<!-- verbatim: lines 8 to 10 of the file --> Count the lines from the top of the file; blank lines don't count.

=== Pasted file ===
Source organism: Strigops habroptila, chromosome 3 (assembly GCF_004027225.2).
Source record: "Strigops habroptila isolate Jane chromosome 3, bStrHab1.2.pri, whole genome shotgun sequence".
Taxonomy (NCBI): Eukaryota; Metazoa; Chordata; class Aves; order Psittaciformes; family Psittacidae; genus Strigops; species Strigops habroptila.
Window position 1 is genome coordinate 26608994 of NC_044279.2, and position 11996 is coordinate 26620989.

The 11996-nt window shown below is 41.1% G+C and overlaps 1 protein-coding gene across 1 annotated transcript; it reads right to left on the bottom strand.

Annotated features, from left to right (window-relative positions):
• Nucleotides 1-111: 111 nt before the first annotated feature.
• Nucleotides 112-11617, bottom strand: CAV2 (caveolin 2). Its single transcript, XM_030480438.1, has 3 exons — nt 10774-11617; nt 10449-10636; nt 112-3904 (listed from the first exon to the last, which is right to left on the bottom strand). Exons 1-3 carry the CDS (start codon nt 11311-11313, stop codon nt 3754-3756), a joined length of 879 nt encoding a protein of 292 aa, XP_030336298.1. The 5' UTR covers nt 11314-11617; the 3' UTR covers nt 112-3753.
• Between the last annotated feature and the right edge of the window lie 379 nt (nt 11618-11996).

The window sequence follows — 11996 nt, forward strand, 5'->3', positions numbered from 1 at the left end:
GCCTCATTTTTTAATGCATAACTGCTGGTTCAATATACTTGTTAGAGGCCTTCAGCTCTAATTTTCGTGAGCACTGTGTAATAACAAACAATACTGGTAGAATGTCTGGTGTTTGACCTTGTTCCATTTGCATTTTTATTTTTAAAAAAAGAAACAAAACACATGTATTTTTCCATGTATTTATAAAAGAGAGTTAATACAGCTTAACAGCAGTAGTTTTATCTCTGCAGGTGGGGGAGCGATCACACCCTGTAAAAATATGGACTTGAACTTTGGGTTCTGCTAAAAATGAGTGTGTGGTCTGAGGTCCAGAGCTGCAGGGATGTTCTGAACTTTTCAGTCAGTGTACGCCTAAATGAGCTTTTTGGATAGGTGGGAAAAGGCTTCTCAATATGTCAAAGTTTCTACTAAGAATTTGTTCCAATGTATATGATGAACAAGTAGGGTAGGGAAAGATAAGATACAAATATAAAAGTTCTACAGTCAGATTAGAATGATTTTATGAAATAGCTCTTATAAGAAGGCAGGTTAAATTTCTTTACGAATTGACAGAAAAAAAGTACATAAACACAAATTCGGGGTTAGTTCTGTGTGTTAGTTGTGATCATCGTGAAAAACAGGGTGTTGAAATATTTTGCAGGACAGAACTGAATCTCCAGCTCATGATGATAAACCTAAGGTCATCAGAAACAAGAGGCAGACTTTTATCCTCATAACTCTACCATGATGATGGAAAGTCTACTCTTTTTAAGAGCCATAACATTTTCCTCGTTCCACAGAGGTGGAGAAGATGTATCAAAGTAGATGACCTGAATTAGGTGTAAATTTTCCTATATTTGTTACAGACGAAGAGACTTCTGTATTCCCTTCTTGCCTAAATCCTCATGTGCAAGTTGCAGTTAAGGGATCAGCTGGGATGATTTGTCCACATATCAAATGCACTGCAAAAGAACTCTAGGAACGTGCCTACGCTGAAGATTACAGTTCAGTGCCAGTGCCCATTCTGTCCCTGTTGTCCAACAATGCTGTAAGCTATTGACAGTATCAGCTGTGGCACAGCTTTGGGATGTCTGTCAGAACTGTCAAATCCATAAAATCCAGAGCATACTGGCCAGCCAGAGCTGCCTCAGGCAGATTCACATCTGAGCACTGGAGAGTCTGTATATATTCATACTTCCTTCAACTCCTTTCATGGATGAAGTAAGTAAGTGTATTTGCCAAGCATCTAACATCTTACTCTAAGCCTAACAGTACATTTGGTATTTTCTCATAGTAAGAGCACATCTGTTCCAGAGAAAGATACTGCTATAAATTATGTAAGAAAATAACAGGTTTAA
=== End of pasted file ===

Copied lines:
• Nucleotides 112-11617, bottom strand: CAV2 (caveolin 2). Its single transcript, XM_030480438.1, has 3 exons — nt 10774-11617; nt 10449-10636; nt 112-3904 (listed from the first exon to the last, which is right to left on the bottom strand). Exons 1-3 carry the CDS (start codon nt 11311-11313, stop codon nt 3754-3756), a joined length of 879 nt encoding a protein of 292 aa, XP_030336298.1. The 5' UTR covers nt 11314-11617; the 3' UTR covers nt 112-3753.
• Between the last annotated feature and the right edge of the window lie 379 nt (nt 11618-11996).

The window sequence follows — 11996 nt, forward strand, 5'->3', positions numbered from 1 at the left end: